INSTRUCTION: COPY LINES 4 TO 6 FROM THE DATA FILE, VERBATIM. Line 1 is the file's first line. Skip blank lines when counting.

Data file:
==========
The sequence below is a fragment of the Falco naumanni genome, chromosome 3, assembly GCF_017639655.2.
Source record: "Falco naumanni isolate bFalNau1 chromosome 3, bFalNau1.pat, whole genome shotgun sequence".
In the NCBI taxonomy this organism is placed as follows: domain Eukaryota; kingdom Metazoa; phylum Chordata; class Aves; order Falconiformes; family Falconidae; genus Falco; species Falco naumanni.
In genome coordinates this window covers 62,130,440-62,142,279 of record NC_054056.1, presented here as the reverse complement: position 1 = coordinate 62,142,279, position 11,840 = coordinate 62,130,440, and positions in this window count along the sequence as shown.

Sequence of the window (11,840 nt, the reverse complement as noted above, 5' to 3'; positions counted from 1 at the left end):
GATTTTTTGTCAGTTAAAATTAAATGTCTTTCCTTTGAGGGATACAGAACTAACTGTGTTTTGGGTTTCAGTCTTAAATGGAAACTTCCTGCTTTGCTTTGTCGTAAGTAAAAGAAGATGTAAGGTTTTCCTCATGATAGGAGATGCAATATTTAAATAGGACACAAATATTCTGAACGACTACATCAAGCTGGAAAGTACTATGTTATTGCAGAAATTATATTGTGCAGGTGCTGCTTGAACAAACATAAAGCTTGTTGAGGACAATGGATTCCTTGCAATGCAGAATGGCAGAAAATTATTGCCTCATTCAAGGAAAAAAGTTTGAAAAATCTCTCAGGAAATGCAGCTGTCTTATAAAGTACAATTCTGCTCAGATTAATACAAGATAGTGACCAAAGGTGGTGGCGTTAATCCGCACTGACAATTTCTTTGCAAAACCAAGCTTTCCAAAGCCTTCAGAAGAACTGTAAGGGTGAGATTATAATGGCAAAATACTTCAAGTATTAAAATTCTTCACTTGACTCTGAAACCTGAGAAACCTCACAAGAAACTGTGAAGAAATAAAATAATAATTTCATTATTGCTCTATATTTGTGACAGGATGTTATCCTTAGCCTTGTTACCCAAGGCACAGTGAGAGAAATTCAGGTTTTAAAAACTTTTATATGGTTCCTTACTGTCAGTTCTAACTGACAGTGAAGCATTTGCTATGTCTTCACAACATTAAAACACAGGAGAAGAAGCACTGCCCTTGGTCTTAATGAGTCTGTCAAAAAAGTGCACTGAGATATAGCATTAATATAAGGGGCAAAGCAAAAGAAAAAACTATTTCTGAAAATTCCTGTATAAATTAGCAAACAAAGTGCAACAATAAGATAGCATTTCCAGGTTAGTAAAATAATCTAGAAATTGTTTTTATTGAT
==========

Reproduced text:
In genome coordinates this window covers 62,130,440-62,142,279 of record NC_054056.1, presented here as the reverse complement: position 1 = coordinate 62,142,279, position 11,840 = coordinate 62,130,440, and positions in this window count along the sequence as shown.

Sequence of the window (11,840 nt, the reverse complement as noted above, 5' to 3'; positions counted from 1 at the left end):
GATTTTTTGTCAGTTAAAATTAAATGTCTTTCCTTTGAGGGATACAGAACTAACTGTGTTTTGGGTTTCAGTCTTAAATGGAAACTTCCTGCTTTGCTTTGTCGTAAGTAAAAGAAGATGTAAGGTTTTCCTCATGATAGGAGATGCAATATTTAAATAGGACACAAATATTCTGAACGACTACATCAAGCTGGAAAGTACTATGTTATTGCAGAAATTATATTGTGCAGGTGCTGCTTGAACAAACATAAAGCTTGTTGAGGACAATGGATTCCTTGCAATGCAGAATGGCAGAAAATTATTGCCTCATTCAAGGAAAAAAGTTTGAAAAATCTCTCAGGAAATGCAGCTGTCTTATAAAGTACAATTCTGCTCAGATTAATACAAGATAGTGACCAAAGGTGGTGGCGTTAATCCGCACTGACAATTTCTTTGCAAAACCAAGCTTTCCAAAGCCTTCAGAAGAACTGTAAGGGTGAGATTATAATGGCAAAATACTTCAAGTATTAAAATTCTTCACTTGACTCTGAAACCTGAGAAACCTCACAAGAAACTGTGAAGAAATAAAATAATAATTTCATTATTGCTCTATATTTGTGACAGGATGTTATCCTTAGCCTTGTTACCCAAGGCACAGTGAGAGAAATTCAGGTTTTAAAAACTTTTATATGGTTCCTTACTGTCAGTTCTAACTGACAGTGAAGCATTTGCTATGTCTTCACAACATTAAAACACAGGAGAAGAAGCACTGCCCTTGGTCTTAATGAGTCTGTCAAAAAAGTGCACTGAGATATAGCATTAATATAAGGGGCAAAGCAAAAGAAAAAACTATTTCTGAAAATTCCTGTATAAATTAGCAAACAAAGTGCAACAATAAGATAGCATTTCCAGGTTAGTAAAATAATCTAGAAATTGTTTTTATTGAT